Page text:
Remembering a spiritual giant, Dale Brough Rex

Published: Friday, Nov. 11 2011 5:00 a.m. MST

Throughout his war time, letters reflect Rex's moral character. For example, in a birthday letter he wrote to his grandmother, related in the biography, he wrote, "Even here upon this battlefield in France, I give thanks for the privilege I have of living upon the face of this earth, as without this opportunity of gaining a mortal body, all eternity would not be complete. Without you, Grandmother, I wouldn't have had the Priesthood of Jesus Christ. The testimony which I have grown within me since childhood, so your efforts have not been in vain. I pray my testimony may grow as the days go by, and that I will never do anything that will bring dishonor to my name."

Rex displayed characteristics that are still remembered and honored in his extended family.

"Like all great heroes, he was more concerned about others than himself," Law said. "As the medic was treating his fatal wound, Dale chided him, insisting there were others in greater need of the attention. That is what made him so great. The amazing thing is that there are still soldiers and everyday heroes like Dale out there. His story has been well documented, but so many stories are lost before they are recorded."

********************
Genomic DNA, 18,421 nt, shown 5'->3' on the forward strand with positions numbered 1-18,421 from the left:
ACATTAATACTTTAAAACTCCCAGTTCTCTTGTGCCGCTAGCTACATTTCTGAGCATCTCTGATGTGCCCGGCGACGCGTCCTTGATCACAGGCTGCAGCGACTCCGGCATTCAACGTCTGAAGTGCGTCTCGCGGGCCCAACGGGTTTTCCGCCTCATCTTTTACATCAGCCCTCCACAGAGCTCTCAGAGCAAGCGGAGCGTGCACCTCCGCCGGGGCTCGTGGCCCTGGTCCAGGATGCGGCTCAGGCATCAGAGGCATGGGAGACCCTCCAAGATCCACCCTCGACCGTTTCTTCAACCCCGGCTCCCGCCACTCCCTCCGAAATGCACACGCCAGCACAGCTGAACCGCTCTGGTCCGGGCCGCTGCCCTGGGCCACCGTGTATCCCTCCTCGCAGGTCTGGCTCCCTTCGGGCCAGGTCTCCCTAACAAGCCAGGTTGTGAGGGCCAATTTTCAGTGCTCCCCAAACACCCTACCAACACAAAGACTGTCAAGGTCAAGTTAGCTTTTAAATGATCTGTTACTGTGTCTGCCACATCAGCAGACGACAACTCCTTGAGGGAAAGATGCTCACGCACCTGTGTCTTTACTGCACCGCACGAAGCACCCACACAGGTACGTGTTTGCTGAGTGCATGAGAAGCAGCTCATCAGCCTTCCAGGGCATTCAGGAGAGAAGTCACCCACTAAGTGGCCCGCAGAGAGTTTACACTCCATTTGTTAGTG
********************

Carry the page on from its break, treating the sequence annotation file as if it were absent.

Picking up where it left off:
Today, BYU honors Rex by naming the U.S. Army Reserve Center in Provo the Dale Rex Hall, in addition to the Dale Rex Memorial Award.

email: mmckinlay@desnews.com. All biographical information about Dale Rex was compiled by Clark in his book, "Dale Rex Memorial Award: the Man, the Athlete, the World War II Hero." The book can be found in the L. Tom Perry Special Collections in the Harold B. Lee Library on the BYU campus.

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